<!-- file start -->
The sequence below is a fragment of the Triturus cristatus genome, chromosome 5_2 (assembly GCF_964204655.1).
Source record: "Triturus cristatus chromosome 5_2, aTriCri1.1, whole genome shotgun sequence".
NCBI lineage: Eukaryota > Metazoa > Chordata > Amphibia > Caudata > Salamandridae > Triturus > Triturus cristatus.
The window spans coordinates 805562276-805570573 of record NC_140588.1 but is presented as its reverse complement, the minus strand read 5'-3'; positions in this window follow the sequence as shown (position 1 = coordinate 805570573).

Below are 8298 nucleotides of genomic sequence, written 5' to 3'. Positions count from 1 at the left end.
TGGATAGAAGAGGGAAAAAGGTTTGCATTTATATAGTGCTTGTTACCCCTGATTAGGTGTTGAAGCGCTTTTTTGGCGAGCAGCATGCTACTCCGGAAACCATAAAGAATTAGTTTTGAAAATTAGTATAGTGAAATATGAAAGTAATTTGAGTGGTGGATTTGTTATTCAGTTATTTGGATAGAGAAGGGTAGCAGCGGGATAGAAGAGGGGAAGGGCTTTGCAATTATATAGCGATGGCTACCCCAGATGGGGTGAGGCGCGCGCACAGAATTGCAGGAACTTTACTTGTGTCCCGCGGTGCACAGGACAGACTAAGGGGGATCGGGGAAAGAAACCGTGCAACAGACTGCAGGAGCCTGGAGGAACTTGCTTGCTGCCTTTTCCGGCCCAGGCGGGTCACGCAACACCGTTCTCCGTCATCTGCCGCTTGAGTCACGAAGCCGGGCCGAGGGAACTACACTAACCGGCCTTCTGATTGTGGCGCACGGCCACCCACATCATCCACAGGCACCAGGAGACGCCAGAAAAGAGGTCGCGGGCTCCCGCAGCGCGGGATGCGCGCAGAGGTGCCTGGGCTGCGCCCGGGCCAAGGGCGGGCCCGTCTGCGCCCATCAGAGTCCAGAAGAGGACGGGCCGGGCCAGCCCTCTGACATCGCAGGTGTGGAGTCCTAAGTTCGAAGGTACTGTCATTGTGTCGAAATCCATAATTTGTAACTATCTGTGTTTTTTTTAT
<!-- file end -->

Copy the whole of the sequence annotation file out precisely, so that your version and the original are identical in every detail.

The sequence below is a fragment of the Triturus cristatus genome, chromosome 5_2 (assembly GCF_964204655.1).
Source record: "Triturus cristatus chromosome 5_2, aTriCri1.1, whole genome shotgun sequence".
NCBI lineage: Eukaryota > Metazoa > Chordata > Amphibia > Caudata > Salamandridae > Triturus > Triturus cristatus.
The window spans coordinates 805562276-805570573 of record NC_140588.1 but is presented as its reverse complement, the minus strand read 5'-3'; positions in this window follow the sequence as shown (position 1 = coordinate 805570573).

Below are 8298 nucleotides of genomic sequence, written 5' to 3'. Positions count from 1 at the left end.
TGGATAGAAGAGGGAAAAAGGTTTGCATTTATATAGTGCTTGTTACCCCTGATTAGGTGTTGAAGCGCTTTTTTGGCGAGCAGCATGCTACTCCGGAAACCATAAAGAATTAGTTTTGAAAATTAGTATAGTGAAATATGAAAGTAATTTGAGTGGTGGATTTGTTATTCAGTTATTTGGATAGAGAAGGGTAGCAGCGGGATAGAAGAGGGGAAGGGCTTTGCAATTATATAGCGATGGCTACCCCAGATGGGGTGAGGCGCGCGCACAGAATTGCAGGAACTTTACTTGTGTCCCGCGGTGCACAGGACAGACTAAGGGGGATCGGGGAAAGAAACCGTGCAACAGACTGCAGGAGCCTGGAGGAACTTGCTTGCTGCCTTTTCCGGCCCAGGCGGGTCACGCAACACCGTTCTCCGTCATCTGCCGCTTGAGTCACGAAGCCGGGCCGAGGGAACTACACTAACCGGCCTTCTGATTGTGGCGCACGGCCACCCACATCATCCACAGGCACCAGGAGACGCCAGAAAAGAGGTCGCGGGCTCCCGCAGCGCGGGATGCGCGCAGAGGTGCCTGGGCTGCGCCCGGGCCAAGGGCGGGCCCGTCTGCGCCCATCAGAGTCCAGAAGAGGACGGGCCGGGCCAGCCCTCTGACATCGCAGGTGTGGAGTCCTAAGTTCGAAGGTACTGTCATTGTGTCGAAATCCATAATTTGTAACTATCTGTGTTTTTTTTAT